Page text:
It was a revelation that was neither surprising or unwelcome.
In fact, when Chris Beal learned he was indeed Indigenous in his late 50s it was confirmation of what he had believed for many years.
Sixty-two-year-old Chris, who identifies as a Worimi man - his family lived in Newcastle for many generations - also has a strong connection with the Biripi nation.
Now renowned across the Manning Great Lakes for his fabulous and unique form of dot art, the retired Anglican priest and secondary school teacher taught Aboriginal culture at St Clare's High School.
Chris can trace his intuition back beyond his 20s when he realised his attraction to Aboriginal culture and events, teachings and readings.
Often he was called 'brother', a reference reserved for members of the Indigenous community and his facial features scrutinised.
Chris said First Nations People have an innate ability to identify with fellow Indigenous just by their facial features, along with a personality and nature of spirit.
"When I go back and connect the dots it all makes sense."
An avid reader of almost any publication, and fascination with Indigenous culture, spirituality and philosophy, one of Chris's long-time favourites is Nargun and the Stars, a children's fantasy book which draws on Aboriginal mythology.
"The more I learned about Aboriginal culture the more I became spiritually aware."
After completing his teaching studies at Newcastle University, Chris was posted to a number of schools across the country, before landing in Adelaide and theology studies at Flinders University.
"I learnt so much about Aboriginal culture in Adelaide and my five best friends were of Aboriginal descent."
Everything in Aboriginal culture is meant to be shared.Forster artist, Chris Beal
The son of a former Christ Church Cathedral (Newcastle) minister, Chris said it wasn't about following his dad into the priesthood but he felt a strong call to study theology later in life.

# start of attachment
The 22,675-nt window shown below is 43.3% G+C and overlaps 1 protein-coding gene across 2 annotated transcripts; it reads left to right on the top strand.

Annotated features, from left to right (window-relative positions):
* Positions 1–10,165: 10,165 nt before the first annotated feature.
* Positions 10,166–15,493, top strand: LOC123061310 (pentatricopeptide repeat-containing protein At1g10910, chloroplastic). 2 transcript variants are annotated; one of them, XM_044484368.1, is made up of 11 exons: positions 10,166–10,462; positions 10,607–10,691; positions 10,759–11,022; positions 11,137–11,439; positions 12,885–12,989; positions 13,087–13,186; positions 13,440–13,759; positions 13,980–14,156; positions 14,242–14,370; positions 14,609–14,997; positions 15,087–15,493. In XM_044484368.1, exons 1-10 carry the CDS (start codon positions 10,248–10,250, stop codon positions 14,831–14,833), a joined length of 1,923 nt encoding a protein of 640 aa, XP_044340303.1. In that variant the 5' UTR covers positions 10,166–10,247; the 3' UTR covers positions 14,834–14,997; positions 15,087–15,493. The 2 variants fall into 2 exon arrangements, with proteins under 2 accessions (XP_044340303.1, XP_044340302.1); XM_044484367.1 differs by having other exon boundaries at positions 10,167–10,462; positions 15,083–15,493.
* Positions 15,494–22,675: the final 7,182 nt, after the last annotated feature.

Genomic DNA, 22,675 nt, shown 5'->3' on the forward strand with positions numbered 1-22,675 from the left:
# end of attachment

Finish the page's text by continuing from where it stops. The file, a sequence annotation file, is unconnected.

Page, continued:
Chris' artwork began as a hobby when he was living in Western Australia where he worked as a school chaplain at the time.
After a life-time of studying Aboriginal culture, it was only a natural progression to embrace the popular dot art style.
"Something in me says that art speaks to me."
After a life-time living in five states, Chris and wife Anne returned to the East Coast, to be closer to their children, settling in Forster.
His passion for dot art ramped up after meeting well-known and respected Biripi Elder, artist and Taree businessman, Russell Saunders who encouraged him to continue his work
"My artwork just took off."
In the years since he began working in Taree and discovered his Aboriginality, Chris has donated his time sharing his art skills with young Koori kids, yarning with local elders and community members and become immersed and connected to country.
Chris also has shared his generosity on a more material level, donating and giving many of his paintings
"Everything in Aboriginal culture is meant to be shared."
A couple of years ago Chris connected with Blue Dust Collective owner, Renee Collocott, who invited him to share a space in her Forster gallery.
"My art has expanded here; I have had so many wonderful conversations with people about my art and now it is my religion.
"It is my medical practice; I find it relaxing and stress relieving."
Chris says he is inspired by nature and his own motivation, and spiritual stories.
And, unlike western art, he believes anyone can learn to dot paint.
You just need to have a good sense of colour and let the spirits guide you, he says.
"That is why my paintings are unique."
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